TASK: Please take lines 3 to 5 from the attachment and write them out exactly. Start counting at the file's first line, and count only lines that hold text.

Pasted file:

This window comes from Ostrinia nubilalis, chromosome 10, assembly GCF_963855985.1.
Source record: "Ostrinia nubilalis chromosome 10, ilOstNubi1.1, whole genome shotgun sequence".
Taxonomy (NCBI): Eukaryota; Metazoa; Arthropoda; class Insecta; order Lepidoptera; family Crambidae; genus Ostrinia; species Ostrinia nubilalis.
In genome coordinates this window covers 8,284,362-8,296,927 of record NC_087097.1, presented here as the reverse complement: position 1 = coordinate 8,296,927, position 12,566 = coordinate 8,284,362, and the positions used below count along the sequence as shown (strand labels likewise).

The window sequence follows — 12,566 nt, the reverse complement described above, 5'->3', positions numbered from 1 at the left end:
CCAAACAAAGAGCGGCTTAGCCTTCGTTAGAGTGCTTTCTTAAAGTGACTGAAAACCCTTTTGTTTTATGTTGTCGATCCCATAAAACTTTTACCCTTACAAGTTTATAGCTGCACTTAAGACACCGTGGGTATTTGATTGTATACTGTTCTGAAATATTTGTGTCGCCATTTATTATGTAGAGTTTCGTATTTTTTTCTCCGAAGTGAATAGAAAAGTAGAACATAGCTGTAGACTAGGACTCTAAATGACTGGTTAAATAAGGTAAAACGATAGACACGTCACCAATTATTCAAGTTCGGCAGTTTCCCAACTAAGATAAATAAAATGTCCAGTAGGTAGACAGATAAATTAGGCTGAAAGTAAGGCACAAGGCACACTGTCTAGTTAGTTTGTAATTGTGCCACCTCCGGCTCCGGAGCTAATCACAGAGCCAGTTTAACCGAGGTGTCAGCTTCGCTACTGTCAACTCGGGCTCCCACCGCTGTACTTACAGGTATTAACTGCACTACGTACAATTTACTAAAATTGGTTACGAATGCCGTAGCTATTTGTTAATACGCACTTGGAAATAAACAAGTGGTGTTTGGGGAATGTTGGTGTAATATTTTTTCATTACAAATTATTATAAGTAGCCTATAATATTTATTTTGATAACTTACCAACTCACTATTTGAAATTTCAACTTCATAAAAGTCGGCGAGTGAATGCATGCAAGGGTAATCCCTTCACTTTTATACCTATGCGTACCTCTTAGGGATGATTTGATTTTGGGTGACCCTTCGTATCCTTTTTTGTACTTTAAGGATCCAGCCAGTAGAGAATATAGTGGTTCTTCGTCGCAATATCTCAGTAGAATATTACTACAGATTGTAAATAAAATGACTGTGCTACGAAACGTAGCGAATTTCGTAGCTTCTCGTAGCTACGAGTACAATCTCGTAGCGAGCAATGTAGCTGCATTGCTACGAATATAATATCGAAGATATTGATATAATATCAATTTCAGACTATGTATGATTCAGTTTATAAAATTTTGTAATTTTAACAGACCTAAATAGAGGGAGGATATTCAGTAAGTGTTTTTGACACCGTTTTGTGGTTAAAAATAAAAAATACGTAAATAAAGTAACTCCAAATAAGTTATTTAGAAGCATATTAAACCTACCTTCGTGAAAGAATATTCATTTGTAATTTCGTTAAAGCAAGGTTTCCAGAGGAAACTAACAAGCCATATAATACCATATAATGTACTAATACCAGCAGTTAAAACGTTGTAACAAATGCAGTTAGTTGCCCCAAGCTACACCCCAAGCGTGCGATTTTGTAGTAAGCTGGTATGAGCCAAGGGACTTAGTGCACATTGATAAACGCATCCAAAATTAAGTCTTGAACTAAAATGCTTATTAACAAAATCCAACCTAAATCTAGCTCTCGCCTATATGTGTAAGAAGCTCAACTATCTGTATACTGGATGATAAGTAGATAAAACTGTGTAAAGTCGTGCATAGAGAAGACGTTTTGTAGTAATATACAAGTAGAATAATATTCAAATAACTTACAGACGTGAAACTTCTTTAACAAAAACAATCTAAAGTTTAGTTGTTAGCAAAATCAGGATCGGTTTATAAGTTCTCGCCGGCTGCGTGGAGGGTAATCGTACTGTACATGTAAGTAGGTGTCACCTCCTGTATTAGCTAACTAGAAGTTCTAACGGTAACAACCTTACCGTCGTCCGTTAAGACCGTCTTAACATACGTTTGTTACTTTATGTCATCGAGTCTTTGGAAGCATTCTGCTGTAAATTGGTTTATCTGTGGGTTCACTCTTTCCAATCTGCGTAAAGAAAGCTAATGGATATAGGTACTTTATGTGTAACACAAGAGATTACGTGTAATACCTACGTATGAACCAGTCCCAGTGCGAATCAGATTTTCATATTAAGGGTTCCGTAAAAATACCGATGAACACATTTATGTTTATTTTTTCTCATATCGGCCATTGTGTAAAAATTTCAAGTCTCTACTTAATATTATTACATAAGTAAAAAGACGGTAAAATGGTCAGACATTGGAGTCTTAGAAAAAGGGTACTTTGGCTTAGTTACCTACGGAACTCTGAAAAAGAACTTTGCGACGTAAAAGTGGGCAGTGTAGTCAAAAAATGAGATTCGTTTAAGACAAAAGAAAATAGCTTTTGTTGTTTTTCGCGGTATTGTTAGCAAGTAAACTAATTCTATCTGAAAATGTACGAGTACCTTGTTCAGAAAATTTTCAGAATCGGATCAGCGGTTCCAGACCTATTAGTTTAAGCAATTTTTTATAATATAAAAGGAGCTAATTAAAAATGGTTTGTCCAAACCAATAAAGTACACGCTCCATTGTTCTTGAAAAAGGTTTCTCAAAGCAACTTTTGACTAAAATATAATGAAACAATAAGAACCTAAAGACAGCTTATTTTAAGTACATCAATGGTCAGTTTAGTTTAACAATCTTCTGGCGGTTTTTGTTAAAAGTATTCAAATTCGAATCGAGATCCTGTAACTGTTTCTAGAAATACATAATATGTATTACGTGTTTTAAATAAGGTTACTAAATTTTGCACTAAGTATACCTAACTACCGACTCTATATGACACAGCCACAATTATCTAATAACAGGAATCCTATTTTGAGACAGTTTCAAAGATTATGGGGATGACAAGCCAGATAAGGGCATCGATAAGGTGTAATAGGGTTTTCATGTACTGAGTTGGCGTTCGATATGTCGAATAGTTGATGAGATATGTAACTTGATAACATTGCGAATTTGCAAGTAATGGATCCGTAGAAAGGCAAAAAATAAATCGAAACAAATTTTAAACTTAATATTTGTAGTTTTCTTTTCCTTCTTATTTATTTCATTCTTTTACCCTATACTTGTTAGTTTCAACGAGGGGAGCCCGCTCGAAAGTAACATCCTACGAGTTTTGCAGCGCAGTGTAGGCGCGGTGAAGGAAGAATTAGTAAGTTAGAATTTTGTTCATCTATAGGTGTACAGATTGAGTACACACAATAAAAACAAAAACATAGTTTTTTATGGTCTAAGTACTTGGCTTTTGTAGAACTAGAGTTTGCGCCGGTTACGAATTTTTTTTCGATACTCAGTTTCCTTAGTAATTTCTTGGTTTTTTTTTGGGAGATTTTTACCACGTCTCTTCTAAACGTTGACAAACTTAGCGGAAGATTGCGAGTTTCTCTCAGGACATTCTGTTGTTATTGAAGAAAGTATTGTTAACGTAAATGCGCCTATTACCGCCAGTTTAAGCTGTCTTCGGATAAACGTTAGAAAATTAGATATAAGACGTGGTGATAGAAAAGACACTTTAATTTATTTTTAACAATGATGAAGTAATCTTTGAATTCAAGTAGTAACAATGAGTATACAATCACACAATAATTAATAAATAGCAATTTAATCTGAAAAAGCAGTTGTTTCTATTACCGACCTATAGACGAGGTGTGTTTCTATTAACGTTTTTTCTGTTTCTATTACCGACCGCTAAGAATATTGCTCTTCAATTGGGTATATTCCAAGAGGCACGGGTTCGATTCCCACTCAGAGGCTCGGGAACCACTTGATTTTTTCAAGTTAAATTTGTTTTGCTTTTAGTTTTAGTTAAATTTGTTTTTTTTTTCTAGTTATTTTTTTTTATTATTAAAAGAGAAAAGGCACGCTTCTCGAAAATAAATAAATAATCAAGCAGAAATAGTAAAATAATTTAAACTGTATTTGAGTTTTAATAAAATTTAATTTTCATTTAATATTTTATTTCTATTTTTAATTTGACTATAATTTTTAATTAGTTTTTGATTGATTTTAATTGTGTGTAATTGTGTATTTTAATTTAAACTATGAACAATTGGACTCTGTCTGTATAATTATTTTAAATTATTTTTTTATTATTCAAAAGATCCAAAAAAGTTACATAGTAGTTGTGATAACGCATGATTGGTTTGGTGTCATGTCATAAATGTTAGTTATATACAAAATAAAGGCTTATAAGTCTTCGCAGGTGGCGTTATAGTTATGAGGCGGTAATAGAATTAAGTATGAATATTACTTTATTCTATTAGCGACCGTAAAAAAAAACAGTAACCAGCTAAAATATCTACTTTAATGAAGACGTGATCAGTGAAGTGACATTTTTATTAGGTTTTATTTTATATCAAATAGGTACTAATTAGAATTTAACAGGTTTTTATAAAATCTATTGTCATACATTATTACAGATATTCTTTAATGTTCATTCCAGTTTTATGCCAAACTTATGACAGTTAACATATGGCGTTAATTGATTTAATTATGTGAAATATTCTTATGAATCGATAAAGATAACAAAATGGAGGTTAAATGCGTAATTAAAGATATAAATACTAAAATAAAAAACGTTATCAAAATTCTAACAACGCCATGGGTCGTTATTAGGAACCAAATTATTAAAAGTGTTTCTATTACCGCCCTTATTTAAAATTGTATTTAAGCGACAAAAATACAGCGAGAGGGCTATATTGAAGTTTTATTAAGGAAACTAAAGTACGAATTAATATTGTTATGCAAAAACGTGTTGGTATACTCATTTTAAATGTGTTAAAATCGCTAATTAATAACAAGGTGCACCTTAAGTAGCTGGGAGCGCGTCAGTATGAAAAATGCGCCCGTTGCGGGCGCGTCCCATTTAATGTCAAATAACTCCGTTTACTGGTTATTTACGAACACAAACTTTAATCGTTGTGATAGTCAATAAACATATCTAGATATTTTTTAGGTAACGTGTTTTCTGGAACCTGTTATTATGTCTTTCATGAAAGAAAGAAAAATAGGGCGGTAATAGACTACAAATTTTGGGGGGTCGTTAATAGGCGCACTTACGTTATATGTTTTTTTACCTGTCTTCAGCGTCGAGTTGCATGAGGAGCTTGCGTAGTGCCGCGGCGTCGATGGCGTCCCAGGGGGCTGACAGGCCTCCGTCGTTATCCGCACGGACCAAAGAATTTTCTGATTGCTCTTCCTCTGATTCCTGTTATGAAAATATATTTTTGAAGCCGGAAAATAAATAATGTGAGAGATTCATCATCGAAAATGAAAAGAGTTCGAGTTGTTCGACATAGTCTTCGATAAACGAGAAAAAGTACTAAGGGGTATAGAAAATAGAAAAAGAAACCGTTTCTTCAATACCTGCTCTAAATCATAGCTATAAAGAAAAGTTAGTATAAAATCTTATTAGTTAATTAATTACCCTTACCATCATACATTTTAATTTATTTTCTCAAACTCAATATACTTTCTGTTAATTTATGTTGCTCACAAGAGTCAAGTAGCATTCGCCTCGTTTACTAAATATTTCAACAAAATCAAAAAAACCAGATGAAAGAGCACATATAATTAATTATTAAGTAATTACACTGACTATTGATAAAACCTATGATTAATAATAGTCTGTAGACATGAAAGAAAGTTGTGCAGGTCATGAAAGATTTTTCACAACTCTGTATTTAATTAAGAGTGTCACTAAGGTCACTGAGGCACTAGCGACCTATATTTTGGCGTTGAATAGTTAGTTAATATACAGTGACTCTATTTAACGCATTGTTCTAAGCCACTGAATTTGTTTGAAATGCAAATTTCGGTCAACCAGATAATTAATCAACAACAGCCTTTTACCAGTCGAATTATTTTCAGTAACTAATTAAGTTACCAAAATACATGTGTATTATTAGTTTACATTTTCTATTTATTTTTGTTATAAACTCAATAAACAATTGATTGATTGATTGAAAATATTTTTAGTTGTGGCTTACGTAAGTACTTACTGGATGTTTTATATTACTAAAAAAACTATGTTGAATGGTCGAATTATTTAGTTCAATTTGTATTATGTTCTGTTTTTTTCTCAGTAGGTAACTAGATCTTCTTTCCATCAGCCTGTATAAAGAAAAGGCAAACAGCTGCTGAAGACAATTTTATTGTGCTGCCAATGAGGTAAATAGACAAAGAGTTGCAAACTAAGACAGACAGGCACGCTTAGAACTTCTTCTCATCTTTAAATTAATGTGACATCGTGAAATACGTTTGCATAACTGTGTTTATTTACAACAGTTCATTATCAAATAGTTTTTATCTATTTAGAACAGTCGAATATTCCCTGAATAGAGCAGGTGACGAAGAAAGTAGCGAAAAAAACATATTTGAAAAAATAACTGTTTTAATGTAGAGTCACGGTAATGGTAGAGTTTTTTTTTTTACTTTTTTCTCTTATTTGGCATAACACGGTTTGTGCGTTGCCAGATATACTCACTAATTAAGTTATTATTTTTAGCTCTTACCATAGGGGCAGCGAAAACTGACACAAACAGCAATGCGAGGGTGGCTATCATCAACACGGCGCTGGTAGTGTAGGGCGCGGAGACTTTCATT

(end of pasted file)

Taxonomy (NCBI): Eukaryota; Metazoa; Arthropoda; class Insecta; order Lepidoptera; family Crambidae; genus Ostrinia; species Ostrinia nubilalis.
In genome coordinates this window covers 8,284,362-8,296,927 of record NC_087097.1, presented here as the reverse complement: position 1 = coordinate 8,296,927, position 12,566 = coordinate 8,284,362, and the positions used below count along the sequence as shown (strand labels likewise).

The window sequence follows — 12,566 nt, the reverse complement described above, 5'->3', positions numbered from 1 at the left end: